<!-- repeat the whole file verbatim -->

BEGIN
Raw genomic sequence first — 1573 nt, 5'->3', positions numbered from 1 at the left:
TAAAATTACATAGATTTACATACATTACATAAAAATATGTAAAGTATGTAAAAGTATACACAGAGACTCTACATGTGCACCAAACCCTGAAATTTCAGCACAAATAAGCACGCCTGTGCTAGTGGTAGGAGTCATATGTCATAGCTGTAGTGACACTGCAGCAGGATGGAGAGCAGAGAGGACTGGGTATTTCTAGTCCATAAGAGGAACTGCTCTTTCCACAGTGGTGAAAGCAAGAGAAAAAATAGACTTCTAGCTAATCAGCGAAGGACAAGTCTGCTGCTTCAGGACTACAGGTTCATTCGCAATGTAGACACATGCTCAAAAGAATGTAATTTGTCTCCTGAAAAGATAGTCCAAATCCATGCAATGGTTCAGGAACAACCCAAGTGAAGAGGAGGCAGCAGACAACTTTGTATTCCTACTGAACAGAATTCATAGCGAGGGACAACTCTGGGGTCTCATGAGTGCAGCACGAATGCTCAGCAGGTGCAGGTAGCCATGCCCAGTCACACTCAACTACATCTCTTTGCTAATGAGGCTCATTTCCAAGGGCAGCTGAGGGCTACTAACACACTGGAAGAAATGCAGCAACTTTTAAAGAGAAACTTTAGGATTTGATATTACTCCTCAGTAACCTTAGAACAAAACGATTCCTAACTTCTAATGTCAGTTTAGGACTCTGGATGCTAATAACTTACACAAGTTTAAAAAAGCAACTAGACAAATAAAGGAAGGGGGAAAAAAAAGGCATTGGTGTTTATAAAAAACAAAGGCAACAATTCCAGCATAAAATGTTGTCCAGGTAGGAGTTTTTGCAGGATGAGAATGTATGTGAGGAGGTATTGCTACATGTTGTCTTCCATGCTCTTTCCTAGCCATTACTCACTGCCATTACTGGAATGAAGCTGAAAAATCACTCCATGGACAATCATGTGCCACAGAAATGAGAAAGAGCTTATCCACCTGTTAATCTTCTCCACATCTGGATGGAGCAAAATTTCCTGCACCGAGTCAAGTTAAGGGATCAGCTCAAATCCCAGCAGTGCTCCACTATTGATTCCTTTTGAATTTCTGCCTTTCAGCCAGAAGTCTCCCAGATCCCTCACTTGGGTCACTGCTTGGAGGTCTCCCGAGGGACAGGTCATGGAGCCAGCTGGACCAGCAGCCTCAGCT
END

Raw genomic sequence first — 1573 nt, 5'->3', positions numbered from 1 at the left:
TAAAATTACATAGATTTACATACATTACATAAAAATATGTAAAGTATGTAAAAGTATACACAGAGACTCTACATGTGCACCAAACCCTGAAATTTCAGCACAAATAAGCACGCCTGTGCTAGTGGTAGGAGTCATATGTCATAGCTGTAGTGACACTGCAGCAGGATGGAGAGCAGAGAGGACTGGGTATTTCTAGTCCATAAGAGGAACTGCTCTTTCCACAGTGGTGAAAGCAAGAGAAAAAATAGACTTCTAGCTAATCAGCGAAGGACAAGTCTGCTGCTTCAGGACTACAGGTTCATTCGCAATGTAGACACATGCTCAAAAGAATGTAATTTGTCTCCTGAAAAGATAGTCCAAATCCATGCAATGGTTCAGGAACAACCCAAGTGAAGAGGAGGCAGCAGACAACTTTGTATTCCTACTGAACAGAATTCATAGCGAGGGACAACTCTGGGGTCTCATGAGTGCAGCACGAATGCTCAGCAGGTGCAGGTAGCCATGCCCAGTCACACTCAACTACATCTCTTTGCTAATGAGGCTCATTTCCAAGGGCAGCTGAGGGCTACTAACACACTGGAAGAAATGCAGCAACTTTTAAAGAGAAACTTTAGGATTTGATATTACTCCTCAGTAACCTTAGAACAAAACGATTCCTAACTTCTAATGTCAGTTTAGGACTCTGGATGCTAATAACTTACACAAGTTTAAAAAAGCAACTAGACAAATAAAGGAAGGGGGAAAAAAAAGGCATTGGTGTTTATAAAAAACAAAGGCAACAATTCCAGCATAAAATGTTGTCCAGGTAGGAGTTTTTGCAGGATGAGAATGTATGTGAGGAGGTATTGCTACATGTTGTCTTCCATGCTCTTTCCTAGCCATTACTCACTGCCATTACTGGAATGAAGCTGAAAAATCACTCCATGGACAATCATGTGCCACAGAAATGAGAAAGAGCTTATCCACCTGTTAATCTTCTCCACATCTGGATGGAGCAAAATTTCCTGCACCGAGTCAAGTTAAGGGATCAGCTCAAATCCCAGCAGTGCTCCACTATTGATTCCTTTTGAATTTCTGCCTTTCAGCCAGAAGTCTCCCAGATCCCTCACTTGGGTCACTGCTTGGAGGTCTCCCGAGGGACAGGTCATGGAGCCAGCTGGACCAGCAGCCTCAGCT